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U.S. Attorney General urges Congress to pass gun control legislation


14:18, January 19, 2013

WASHINGTON, Jan. 18 (Xinhua) -- U.S. Attorney General Eric Holder on Friday urged Congress to move quickly to pass a package of gun control measures proposed by the White House earlier this week.

Speaking at the U.S. Conference of Mayors in the capital, Holder called for immediate congressional action, to make " significant strides in reducing the violence that too often fills our headlines and afflicts our communities."

"Some have said that these changes will require tough votes, by members of Congress. As you all know, public service is never easy, and there come times when those of us who are elected or appointed to positions must put the interests of those who we serve -- who we are privileged to serve, above that which might be politically expedient or professionally safe. This is one of those times," said Holder, who will stay on as the head of Justice Department in Obama's second term.

The Attorney General urged lawmakers to enact the "common-sense legislations" which President Barack Obama announced on Wednesday, including universal background checks of gun sales and bans on military-style weapons and high-capacity magazines.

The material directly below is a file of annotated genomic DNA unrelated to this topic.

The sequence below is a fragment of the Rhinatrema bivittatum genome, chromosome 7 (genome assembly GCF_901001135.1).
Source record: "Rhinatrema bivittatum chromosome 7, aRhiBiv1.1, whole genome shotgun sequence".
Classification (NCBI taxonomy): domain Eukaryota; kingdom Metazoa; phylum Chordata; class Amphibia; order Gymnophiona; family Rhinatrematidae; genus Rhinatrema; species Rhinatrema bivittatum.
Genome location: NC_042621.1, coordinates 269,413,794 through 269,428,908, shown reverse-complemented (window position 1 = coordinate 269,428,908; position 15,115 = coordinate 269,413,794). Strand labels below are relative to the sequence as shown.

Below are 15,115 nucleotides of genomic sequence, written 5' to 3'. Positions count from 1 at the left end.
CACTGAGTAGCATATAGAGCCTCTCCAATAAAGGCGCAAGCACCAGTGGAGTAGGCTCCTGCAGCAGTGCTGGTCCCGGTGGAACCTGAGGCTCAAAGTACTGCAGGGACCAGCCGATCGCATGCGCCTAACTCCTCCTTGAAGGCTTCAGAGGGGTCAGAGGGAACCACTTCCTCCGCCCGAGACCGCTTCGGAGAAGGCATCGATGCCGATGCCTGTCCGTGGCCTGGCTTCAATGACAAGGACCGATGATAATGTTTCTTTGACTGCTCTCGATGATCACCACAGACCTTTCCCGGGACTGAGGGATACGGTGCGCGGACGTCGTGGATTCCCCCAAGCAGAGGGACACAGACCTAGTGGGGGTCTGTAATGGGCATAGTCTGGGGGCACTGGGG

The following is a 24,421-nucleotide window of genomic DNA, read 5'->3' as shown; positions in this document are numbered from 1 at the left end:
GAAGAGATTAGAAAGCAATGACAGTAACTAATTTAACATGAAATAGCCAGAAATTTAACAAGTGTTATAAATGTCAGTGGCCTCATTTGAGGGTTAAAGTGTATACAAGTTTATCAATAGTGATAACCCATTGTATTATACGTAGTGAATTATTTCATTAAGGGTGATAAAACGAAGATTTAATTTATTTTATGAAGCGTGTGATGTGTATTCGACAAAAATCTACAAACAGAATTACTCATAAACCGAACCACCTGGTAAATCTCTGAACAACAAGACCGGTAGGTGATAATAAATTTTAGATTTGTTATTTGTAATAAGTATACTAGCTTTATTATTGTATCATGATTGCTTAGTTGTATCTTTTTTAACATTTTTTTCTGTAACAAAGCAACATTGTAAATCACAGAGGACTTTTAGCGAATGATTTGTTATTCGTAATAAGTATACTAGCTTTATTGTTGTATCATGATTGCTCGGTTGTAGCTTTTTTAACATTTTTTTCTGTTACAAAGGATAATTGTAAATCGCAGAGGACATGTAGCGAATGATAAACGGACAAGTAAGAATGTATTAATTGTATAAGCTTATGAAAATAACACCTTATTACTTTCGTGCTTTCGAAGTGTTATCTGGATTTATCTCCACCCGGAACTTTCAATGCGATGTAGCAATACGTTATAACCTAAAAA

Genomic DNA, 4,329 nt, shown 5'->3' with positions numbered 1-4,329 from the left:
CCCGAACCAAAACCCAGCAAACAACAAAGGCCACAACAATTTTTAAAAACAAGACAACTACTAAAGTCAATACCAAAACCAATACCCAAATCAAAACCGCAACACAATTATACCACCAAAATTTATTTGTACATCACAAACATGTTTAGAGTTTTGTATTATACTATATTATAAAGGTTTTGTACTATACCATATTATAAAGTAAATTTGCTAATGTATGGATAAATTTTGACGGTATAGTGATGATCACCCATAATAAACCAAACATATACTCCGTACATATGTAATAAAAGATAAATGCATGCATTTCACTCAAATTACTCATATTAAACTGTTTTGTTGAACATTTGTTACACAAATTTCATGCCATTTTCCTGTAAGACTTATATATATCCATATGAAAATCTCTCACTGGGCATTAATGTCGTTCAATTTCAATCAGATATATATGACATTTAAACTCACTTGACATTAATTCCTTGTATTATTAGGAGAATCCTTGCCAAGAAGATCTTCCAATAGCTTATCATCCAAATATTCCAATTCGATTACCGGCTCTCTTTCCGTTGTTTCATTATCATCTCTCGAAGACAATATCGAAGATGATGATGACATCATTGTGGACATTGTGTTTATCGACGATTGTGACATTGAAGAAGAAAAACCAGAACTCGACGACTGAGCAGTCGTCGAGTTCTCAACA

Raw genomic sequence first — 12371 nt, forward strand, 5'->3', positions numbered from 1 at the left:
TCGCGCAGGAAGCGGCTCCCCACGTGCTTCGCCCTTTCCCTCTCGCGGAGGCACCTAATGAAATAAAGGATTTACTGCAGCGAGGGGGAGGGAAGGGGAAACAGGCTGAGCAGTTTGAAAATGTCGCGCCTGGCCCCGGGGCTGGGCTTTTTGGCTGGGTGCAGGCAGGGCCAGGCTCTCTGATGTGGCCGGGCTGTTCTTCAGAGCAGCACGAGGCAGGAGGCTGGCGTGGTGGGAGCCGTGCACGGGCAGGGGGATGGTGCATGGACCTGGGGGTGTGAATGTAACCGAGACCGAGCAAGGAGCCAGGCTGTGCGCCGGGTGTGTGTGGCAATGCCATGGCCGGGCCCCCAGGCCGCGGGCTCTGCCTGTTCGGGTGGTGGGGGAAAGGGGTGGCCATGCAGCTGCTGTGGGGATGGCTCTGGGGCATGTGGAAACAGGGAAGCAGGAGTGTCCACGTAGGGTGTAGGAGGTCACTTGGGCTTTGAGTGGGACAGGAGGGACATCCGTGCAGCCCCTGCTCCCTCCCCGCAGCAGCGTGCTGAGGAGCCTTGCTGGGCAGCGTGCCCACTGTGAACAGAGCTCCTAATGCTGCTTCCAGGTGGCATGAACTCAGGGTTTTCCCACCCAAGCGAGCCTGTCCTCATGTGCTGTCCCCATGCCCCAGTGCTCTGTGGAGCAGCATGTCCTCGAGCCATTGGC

The gun reform could begin with completing the background checks system, a "relatively simple step", said Holder.

"Congress should move swiftly to adopt legislation to require universal background checks so that a full background check is conducted every time someone attempts to buy a gun," said Holder.

He encouraged more private sellers to work with licensed dealers to ensure that all sales are subject to a comprehensive background check.

Obama on Wednesday unveiled a sweeping package of gun violence reduction proposals, a month after the Sandy Hook Elementary School mass shooting that killed 26 people including 20 schoolchildren. The measures include 23 executive actions which the president signed at the scene, and proposals that require the Congress to adopt relevant legislation to renew a ban on military- style assault weapons, impose a 10-round limit on ammunition magazines and expand background checks for all gun sales.

The measures, quickly assembled by a White House task force headed by Vice President Joe Biden after the December massacre sparked a nationwide debate on gun-control necessity, was deemed as the most sweeping gun-control effort in the United States in nearly two decades.

However, much of the extensive federal agenda is expected to meet resistance on Capitol Hill, where hearings will be held in the next two weeks to consider those proposals, first in the Democratic-controlled Senate and then the GOP-controlled House.

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